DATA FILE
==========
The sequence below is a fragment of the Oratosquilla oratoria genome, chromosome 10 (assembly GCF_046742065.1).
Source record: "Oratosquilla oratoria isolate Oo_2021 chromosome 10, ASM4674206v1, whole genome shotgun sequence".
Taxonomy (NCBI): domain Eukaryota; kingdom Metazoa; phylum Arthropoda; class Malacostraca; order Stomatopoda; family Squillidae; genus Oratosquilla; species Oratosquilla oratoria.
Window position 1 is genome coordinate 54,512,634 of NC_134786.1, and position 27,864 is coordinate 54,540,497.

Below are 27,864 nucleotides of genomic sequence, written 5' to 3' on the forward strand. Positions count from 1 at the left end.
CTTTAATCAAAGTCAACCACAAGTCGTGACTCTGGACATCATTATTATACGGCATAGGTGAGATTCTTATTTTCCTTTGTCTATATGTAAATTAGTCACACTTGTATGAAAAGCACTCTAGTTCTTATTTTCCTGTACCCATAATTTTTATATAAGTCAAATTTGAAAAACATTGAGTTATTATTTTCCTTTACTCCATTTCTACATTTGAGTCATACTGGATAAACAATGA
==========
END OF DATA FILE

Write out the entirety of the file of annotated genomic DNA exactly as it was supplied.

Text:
The sequence below is a fragment of the Oratosquilla oratoria genome, chromosome 10 (assembly GCF_046742065.1).
Source record: "Oratosquilla oratoria isolate Oo_2021 chromosome 10, ASM4674206v1, whole genome shotgun sequence".
Taxonomy (NCBI): domain Eukaryota; kingdom Metazoa; phylum Arthropoda; class Malacostraca; order Stomatopoda; family Squillidae; genus Oratosquilla; species Oratosquilla oratoria.
Window position 1 is genome coordinate 54,512,634 of NC_134786.1, and position 27,864 is coordinate 54,540,497.

Below are 27,864 nucleotides of genomic sequence, written 5' to 3' on the forward strand. Positions count from 1 at the left end.
CTTTAATCAAAGTCAACCACAAGTCGTGACTCTGGACATCATTATTATACGGCATAGGTGAGATTCTTATTTTCCTTTGTCTATATGTAAATTAGTCACACTTGTATGAAAAGCACTCTAGTTCTTATTTTCCTGTACCCATAATTTTTATATAAGTCAAATTTGAAAAACATTGAGTTATTATTTTCCTTTACTCCATTTCTACATTTGAGTCATACTGGATAAACAATGA